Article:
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Learning about ‘Smart Growth’

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By Terry Hagerty – Contributing writer/photographer

Realtors, officials gather at Convention Center

A group of business and governmental leaders gathered at the Bastrop Convention Center on Oct. 29 for a seminar on “Smart Growth for the 21st Century.” It was presented by John Rosshirt, a co-owner at Stanberry & Associates (Austin), and was sponsored by the Bastrop County Board of Realtors and the Bastrop Economic Development Corporation. Participants at the five-hour conference, which included many local Realtors, discussed such items as creating “walkable communities” and “embracing the private sector” to help support smart growth.
Smart Growth Presenter John Rosshirt speaks with Smithville City Manager Robert Tamble. (Terry Hagerty Photography)Zia Lowe, a Realtor with RE/MAX Bastrop, said she was glad to see such a varied turnout for the seminar. “It’s nice to see not only Realtors here, but also city and economic development officials,” Lowe said. She added that the varied group offered a broader range of opinions for discussion items. Some of the participants from surrounding communities included Smithville City Manager Robert Tamble. Two local economic development officials attended the event: Shawn Kirkpatrick, Bastrop Economic Development Coordinator executive director, and Joe Newman, Elgin Economic Development executive director, as well as Bastrop City Council member Gary Schiff.
Rosshirt – a proven veteran of such presentations – combined plenty of information with personal insights since he has lived in several parts of the U.S., including Austin. He started off the meeting by having participants consider what the definition of Smart Growth might encompass, and added, “If there were one quick easy answer – we would have been done already (today).” He added two further comments: That what might be smart growth for one community could be “totally irrelevant” for another community; and that at the end of the seminar the participants would likely arrive at multiple answers to the question, “What is it you want to be seen done” in the Bastrop area? Participants were closely studying the “10 Principles of Smart Growth” including: Preserve Open Space, Farmland and Natural Beauty; Provide a Variety of Transportation Choices; Create a Range of Housing Opportunities; and Create Walkable Neighborhoods.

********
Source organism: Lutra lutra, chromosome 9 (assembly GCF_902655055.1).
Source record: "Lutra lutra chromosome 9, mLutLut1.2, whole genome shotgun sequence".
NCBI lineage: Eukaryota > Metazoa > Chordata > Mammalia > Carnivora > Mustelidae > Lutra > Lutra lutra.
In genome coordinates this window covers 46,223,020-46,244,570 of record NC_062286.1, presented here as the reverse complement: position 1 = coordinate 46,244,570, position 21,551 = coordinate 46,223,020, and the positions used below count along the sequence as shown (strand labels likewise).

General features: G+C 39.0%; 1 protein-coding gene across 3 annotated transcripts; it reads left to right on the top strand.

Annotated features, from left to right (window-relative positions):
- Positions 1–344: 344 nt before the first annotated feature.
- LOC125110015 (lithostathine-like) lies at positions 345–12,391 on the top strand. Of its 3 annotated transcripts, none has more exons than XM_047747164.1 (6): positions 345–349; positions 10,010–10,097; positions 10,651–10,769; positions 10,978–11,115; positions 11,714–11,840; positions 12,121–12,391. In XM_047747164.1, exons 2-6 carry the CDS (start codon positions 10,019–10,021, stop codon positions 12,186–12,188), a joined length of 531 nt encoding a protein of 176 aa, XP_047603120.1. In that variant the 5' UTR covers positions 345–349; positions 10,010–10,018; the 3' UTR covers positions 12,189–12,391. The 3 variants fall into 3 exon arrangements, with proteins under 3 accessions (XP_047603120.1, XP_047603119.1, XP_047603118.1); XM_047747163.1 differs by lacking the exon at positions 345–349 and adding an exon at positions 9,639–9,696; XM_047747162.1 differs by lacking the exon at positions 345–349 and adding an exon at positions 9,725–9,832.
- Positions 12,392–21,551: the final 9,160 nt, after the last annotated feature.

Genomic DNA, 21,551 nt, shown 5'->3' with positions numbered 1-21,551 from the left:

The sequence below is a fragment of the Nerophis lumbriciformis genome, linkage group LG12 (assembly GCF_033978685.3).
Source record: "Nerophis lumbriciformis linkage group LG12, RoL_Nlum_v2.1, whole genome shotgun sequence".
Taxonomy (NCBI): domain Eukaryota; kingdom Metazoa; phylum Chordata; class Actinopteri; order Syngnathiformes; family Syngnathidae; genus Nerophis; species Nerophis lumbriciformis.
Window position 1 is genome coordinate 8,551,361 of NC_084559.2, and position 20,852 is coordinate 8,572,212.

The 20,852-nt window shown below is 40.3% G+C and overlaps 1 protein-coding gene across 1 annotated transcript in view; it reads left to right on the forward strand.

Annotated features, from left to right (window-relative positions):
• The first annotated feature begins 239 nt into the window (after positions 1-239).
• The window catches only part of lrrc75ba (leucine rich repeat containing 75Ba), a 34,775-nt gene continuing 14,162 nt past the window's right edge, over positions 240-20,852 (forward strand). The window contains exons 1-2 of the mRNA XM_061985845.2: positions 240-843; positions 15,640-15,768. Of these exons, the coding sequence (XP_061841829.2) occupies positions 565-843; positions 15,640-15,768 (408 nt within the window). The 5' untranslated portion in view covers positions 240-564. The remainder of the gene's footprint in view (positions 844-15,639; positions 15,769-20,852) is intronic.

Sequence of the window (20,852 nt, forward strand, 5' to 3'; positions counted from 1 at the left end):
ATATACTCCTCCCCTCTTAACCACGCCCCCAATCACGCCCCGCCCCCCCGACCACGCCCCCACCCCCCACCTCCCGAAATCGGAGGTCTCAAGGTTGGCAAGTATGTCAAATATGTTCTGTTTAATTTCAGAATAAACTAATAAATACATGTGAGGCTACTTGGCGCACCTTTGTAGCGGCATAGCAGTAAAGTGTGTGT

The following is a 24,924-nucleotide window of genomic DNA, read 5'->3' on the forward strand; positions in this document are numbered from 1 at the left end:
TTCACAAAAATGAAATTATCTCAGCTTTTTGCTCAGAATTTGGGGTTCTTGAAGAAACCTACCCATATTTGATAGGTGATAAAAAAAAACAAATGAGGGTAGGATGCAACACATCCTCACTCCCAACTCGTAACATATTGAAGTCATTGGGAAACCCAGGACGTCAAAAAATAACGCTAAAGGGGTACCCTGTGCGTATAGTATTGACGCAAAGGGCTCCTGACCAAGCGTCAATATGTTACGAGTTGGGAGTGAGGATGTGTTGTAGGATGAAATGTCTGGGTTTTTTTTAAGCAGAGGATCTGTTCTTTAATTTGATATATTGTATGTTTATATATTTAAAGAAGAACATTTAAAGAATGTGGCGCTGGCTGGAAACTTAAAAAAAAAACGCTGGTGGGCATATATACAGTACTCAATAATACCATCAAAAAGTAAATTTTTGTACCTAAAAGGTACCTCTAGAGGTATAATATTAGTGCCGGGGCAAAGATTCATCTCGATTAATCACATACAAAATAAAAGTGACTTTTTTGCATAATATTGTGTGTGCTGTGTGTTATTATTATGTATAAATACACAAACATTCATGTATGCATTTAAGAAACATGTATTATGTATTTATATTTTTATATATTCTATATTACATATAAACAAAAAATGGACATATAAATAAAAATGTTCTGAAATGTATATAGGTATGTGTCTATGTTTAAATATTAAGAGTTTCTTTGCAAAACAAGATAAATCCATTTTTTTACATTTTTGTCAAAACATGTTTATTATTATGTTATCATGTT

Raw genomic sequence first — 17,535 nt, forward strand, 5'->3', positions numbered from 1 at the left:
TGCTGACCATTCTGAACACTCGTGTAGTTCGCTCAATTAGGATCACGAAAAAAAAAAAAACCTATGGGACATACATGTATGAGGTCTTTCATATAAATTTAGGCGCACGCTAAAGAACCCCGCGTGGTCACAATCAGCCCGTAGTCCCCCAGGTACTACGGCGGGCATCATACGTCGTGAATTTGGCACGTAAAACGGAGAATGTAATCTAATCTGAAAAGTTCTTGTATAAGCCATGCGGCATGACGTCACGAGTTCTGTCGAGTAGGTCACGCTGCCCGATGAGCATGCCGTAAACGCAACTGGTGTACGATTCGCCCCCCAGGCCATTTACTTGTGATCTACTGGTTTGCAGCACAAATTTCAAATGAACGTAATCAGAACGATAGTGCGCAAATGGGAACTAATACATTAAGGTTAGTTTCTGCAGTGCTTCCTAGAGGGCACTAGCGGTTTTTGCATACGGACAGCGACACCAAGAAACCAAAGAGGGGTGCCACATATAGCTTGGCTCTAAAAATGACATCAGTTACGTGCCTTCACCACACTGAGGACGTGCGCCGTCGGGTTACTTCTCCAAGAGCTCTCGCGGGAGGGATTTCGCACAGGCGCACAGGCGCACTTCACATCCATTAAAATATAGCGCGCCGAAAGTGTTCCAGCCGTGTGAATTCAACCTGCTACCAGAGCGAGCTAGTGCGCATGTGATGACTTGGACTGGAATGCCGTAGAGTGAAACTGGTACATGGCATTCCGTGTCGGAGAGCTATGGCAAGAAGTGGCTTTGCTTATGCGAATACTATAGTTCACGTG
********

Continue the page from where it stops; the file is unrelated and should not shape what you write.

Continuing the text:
Rosshirt presented current and former examples of smart-growth communities, including the post-World War II development at Levittown (Long Island), New York, which is considered the nation’s first planned residential community. “This was a very simple development,” Rosshirt remarked, adding that Levittown – composed of a string of small housing tracts in a compacted development with laid-out streets – helped meet a large housing demand in the wake of veterans coming home from war.Participants in a break-out group discuss Smart Growth principles. (Terry Hagerty Photography)
At one point Rosshirt said it was important for participants to “look at the motivation of who’s speaking” when it comes to any smart-growth discussions, whether those speakers be transportation, environmental or other officials. After lunch, participants broke into small discussion groups to apply the 10 Smart Growth Principles. Among some of the questions they considered, and then shared with the overall group, were:  “Which of the ten smart growth principles would make the most difference for qualify of life?” and which of the principles “would make the most difference for economic development?” Bastrop City Council member Gary Schiff responded to a previous comment from a participant who had said that higher education for Bastrop – such as the Austin Community College campus already established in Elgin – was crucial. Schiff concurred, saying higher education “is where economic development will come from.” Towards the end, Rosshirt said it was “impossible to do all these” – referring to the 10 Smart Growth principles, then quickly added that unless planning “touches on” all 10 principles, “I’m not going to call it Smart Growth.”